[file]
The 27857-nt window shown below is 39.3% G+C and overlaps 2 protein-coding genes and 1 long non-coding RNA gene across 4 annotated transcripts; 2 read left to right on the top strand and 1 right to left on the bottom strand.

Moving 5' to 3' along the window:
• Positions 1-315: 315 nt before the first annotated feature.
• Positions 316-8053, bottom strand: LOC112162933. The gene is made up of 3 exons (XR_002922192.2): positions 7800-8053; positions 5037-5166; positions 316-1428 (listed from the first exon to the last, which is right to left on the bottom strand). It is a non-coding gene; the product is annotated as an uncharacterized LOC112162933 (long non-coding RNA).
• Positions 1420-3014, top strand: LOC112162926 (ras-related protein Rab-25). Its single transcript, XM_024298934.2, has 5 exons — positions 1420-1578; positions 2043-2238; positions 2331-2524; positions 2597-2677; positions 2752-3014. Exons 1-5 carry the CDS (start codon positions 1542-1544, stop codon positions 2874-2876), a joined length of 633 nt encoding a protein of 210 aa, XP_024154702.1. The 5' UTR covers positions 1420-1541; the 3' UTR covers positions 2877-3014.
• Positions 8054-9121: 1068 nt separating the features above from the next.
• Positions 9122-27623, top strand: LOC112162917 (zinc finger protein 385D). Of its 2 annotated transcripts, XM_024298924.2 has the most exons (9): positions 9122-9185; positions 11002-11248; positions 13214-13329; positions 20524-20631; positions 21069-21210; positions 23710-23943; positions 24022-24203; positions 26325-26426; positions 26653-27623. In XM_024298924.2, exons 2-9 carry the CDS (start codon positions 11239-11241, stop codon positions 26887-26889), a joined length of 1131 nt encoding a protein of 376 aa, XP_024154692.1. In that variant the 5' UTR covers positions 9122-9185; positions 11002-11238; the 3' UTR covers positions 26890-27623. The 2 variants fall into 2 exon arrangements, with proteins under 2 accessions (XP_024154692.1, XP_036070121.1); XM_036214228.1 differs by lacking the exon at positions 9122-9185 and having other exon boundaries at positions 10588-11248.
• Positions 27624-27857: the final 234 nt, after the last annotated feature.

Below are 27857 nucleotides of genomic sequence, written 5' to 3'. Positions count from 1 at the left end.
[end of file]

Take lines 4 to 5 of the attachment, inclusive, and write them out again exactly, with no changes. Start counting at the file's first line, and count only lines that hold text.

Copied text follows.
• Positions 316-8053, bottom strand: LOC112162933. The gene is made up of 3 exons (XR_002922192.2): positions 7800-8053; positions 5037-5166; positions 316-1428 (listed from the first exon to the last, which is right to left on the bottom strand). It is a non-coding gene; the product is annotated as an uncharacterized LOC112162933 (long non-coding RNA).
• Positions 1420-3014, top strand: LOC112162926 (ras-related protein Rab-25). Its single transcript, XM_024298934.2, has 5 exons — positions 1420-1578; positions 2043-2238; positions 2331-2524; positions 2597-2677; positions 2752-3014. Exons 1-5 carry the CDS (start codon positions 1542-1544, stop codon positions 2874-2876), a joined length of 633 nt encoding a protein of 210 aa, XP_024154702.1. The 5' UTR covers positions 1420-1541; the 3' UTR covers positions 2877-3014.